Parkinson’s disease patients given deep brain stimulation witnessed a boost in driving proficiency, at times performing better than people without the neurological disease, according to a new study in the journal Neurology.

Deep brain stimulation (DBS) is a surgical procedure that aims to mimic the brain cells lost during Parkinson’s. A battery-powered electrode implanted in the damaged brain feeds pulses of electricity into remaining tissue. DBS only works for a subset of patients, namely ones without dementia, but when successful, it masks the debilitating symptoms of the disease for an extended period of time.

Example of a DBS success story
(Courtesy of Mount Sinai Hospital)

Driving joins a list of benefits seen with DBS therapy for Parkinson’s disease, which affects 7 million people worldwide.

"Up until now, we weren't sure how deep brain stimulation would affect driving," said study author Dr. Carsten Buhmann of University Medical Center Hamburg-Eppendorf in Hamburg, Germany. "On the one hand, it might enhance driving ability by improving the motor problems which occur with Parkinson's disease, but on the other hand, it might hamper driving because it potentially causes a decline in executive cognitive skills."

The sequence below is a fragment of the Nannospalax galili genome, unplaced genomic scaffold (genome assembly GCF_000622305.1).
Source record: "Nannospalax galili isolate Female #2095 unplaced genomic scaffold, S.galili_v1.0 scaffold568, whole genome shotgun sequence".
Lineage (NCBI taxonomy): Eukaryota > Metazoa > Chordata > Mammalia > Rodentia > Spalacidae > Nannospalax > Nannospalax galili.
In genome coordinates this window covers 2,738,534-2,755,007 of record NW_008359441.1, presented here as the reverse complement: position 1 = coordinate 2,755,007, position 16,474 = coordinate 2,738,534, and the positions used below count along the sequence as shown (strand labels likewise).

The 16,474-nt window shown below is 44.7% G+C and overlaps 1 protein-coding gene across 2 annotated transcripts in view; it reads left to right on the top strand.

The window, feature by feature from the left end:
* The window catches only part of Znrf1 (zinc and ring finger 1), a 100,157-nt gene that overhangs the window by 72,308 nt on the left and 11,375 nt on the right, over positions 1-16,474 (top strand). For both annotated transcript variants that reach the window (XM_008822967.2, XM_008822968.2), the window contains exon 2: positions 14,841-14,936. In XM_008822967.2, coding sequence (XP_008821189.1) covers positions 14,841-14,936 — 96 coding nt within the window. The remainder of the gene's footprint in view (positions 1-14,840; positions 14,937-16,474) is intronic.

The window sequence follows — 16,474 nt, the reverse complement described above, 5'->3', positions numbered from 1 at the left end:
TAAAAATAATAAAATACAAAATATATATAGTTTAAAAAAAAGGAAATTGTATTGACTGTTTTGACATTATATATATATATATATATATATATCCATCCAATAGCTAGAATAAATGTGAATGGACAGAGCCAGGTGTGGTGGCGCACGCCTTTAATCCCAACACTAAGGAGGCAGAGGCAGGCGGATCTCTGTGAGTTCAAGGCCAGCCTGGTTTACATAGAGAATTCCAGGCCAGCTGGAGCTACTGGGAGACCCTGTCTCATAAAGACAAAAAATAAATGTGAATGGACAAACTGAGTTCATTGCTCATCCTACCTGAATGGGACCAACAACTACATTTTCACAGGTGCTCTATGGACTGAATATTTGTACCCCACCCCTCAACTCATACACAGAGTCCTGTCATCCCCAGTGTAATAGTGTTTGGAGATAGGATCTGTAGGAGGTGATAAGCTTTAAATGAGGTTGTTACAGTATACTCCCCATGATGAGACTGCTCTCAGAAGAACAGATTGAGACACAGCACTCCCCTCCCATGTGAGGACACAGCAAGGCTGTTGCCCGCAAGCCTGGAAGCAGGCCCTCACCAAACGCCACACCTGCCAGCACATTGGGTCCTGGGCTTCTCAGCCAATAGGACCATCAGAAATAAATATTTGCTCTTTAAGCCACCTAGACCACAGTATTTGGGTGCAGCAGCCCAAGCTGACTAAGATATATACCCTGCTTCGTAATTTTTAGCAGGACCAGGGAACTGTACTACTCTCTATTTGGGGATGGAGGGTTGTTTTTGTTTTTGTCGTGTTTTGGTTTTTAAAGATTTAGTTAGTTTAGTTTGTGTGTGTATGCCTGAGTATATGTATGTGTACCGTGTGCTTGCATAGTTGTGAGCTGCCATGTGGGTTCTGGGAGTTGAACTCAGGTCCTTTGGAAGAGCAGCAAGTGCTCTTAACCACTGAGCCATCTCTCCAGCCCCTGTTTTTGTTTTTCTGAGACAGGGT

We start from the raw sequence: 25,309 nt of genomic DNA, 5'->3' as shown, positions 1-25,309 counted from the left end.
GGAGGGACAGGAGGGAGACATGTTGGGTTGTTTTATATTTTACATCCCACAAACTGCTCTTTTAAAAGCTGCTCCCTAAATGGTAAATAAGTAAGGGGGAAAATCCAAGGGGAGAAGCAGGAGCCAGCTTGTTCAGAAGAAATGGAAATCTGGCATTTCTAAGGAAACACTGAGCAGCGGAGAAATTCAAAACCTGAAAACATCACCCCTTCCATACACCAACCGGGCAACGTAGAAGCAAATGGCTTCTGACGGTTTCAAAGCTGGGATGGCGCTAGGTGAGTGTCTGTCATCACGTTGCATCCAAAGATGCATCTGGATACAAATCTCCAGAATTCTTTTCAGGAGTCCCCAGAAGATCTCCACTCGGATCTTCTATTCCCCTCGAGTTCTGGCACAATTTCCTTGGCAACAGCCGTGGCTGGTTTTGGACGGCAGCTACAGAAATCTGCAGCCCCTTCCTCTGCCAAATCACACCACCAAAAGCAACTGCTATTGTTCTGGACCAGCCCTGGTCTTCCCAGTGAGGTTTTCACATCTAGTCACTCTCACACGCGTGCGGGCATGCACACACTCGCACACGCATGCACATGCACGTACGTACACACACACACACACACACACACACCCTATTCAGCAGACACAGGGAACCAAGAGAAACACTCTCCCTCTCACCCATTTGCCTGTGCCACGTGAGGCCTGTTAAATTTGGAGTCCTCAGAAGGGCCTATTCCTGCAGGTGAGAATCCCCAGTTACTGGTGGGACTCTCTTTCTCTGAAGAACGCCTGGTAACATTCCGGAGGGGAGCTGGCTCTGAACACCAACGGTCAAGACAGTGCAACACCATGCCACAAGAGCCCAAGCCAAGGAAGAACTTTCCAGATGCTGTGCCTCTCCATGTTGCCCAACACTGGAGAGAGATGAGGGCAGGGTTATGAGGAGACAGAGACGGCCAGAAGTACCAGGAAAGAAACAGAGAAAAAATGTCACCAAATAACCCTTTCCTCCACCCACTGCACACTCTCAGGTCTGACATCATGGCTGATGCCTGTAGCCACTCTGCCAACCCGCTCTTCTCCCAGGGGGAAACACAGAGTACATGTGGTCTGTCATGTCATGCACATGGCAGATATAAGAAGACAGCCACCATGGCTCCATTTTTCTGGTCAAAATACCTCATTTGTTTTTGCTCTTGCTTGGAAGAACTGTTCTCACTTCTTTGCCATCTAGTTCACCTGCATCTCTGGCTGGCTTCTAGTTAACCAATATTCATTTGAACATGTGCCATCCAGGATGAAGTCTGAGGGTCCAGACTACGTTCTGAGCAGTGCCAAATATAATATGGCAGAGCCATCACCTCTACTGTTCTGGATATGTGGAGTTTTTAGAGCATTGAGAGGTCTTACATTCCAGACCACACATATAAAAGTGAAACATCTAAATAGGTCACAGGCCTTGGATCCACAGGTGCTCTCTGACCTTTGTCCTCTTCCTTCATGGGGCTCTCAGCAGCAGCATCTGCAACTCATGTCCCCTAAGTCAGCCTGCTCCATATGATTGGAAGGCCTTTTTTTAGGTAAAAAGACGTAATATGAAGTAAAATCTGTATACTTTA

Buhmann and his colleagues had three groups of 20 individuals jump into a virtual driving simulator that mimicked a regular automatic car.

Two groups consisted of Parkinson’s patients, expect one was receiving deep brain stimulation, while the other did not. People without the disease made up the third group. Anytime a subject made a driving error in the simulator, the researchers made a note of it. Errors fell into three catergories: slight (ex. driving too slow), moderate (ex. false turning), and severe (ex. ignoring a stop sign or red light). Mistakes were judged by an official driving instructor.

Patients treated with DBS made fewer errors overall, with major difference in the number of slight errors. Indeed, they made fewer slight errors than those without the disease. Those with DBS averaged 3.8 slight driving errors, while controls and patients without DBS made 7.5 and 11.4 mistakes on average, respectively.

Further analysis showed that patients were better drivers with DBS compared to those only taking levodopa, the standard medication for Parkinson’s disease.

“In conclusion, regaining a better driving ability in Parkinson’s disease might be one aspect of improved quality of life with DBS in comparison to medical treatment alone,” the authors write. “Based on our data, we suggest handling driving permission for DBS-treated patients with Parkinson’s disease not more restrictively than permissions for patients with PD in general.”

Source: Buhmann C, Lea Maintz L, Hierling J, Vettorazzi E, et al. Effect of subthalamic nucleus deep brain stimulation on driving in Parkinson disease. Neurology. 2013.